The purpose of the PERA is to measure the project quality empowerment readiness level of individuals and/or teams. It can be used as a 360 degree personal or team self-assessment instrument for prospective sponsors, project managers, and core team members.

For each of the dimensions listed below, circle the number that most closely represents your perception of the individual or team under consideration, using the rating scale below. Comments are optional.

Project Technical Task Maturity: Add the numbers circled for questions 1, 4, 7, 10, and 12, and divide the total by 5.

Project Administrative Psychosocial Maturity: Add the numbers circled for questions 2, 5, 8, 13, and 15, and divide the total by 5.

Project Participant Moral Maturity: Add the numbers circled for questions 3, 6, 9, 11, and 14, and divide the total by 5.

Average scores for any of the factors:

0 – 4.0 = Individual or team is not ready for project quality empowerment at this time

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CHAPTER 2 Project Initiating

Kloppenborg, Timothy J. Berrett-Koehler Publishers ePub

Project leaders have responsibilities related to setting and enforcing priorities, ensuring that project details are planned and executed, and ensuring integration both within and outside the project. They are also responsible for the formal human resources and personal human relations aspects of acquiring, overseeing, and rewarding project personnel. Project leaders also need to promote the project in order to secure and maintain the commitments of key project stakeholders at each stage in the project lifecycle. These responsibilities are summarized in Table 2-1, with the initiating stage highlighted.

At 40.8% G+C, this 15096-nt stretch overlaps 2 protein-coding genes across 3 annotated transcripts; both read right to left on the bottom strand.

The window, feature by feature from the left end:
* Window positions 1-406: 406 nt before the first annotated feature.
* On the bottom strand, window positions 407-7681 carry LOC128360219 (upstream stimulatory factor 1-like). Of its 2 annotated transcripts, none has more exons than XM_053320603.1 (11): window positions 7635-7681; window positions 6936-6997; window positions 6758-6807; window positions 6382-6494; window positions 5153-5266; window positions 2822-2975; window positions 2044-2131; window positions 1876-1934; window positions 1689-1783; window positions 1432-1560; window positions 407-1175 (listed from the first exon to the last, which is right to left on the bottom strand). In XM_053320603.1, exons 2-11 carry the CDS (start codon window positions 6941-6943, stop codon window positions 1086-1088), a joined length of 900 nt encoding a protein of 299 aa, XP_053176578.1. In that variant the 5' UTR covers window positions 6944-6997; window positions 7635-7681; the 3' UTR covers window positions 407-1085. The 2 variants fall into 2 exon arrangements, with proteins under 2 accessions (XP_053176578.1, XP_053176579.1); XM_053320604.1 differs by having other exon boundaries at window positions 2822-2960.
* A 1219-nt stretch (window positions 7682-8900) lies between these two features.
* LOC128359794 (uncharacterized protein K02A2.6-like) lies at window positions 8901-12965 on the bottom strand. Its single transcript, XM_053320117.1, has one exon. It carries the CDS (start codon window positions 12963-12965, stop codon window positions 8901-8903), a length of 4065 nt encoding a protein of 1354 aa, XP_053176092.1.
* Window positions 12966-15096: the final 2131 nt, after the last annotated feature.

Chapters 2–5 cover the four project lifecycle stages. Each will be divided into the seven major categories of project leader responsibilities. Each section will start by demonstrating project leaders’ challenges using the fictitious example of the company introduced in the case study, California Semiconductor Manufacturers (CSM). The project leadership considerations will be presented to help project leaders use the CSM project to assist them in resolving real-life issues on their own projects.

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APPENDIX A Project Leadership Assessment: Organizational

Kloppenborg, Timothy J. Berrett-Koehler Publishers ePub

This questionnaire contains statements about the characteristics of an organization and how it is supportive and creates a culture that encourages project leadership. Rate each item on a five-point scale indicating whether you agree or disagree with the statement. There are no right or wrong answers. Mark one answer only for each question.

1   Senior management creates an environment and culture that nurtures the growth and development of project leaders and their teams.

strongly disagree

disagree

neither disagree or agree

agree

strongly agree

 

2   Project leaders are encouraged to use vision to guide daily actions and decisions.

strongly disagree

disagree

neither disagree or agree

agree

strongly agree

 

3   Decisions affecting the project are made after long, careful consideration.

strongly disagree

disagree

neither disagree or agree

agree

strongly agree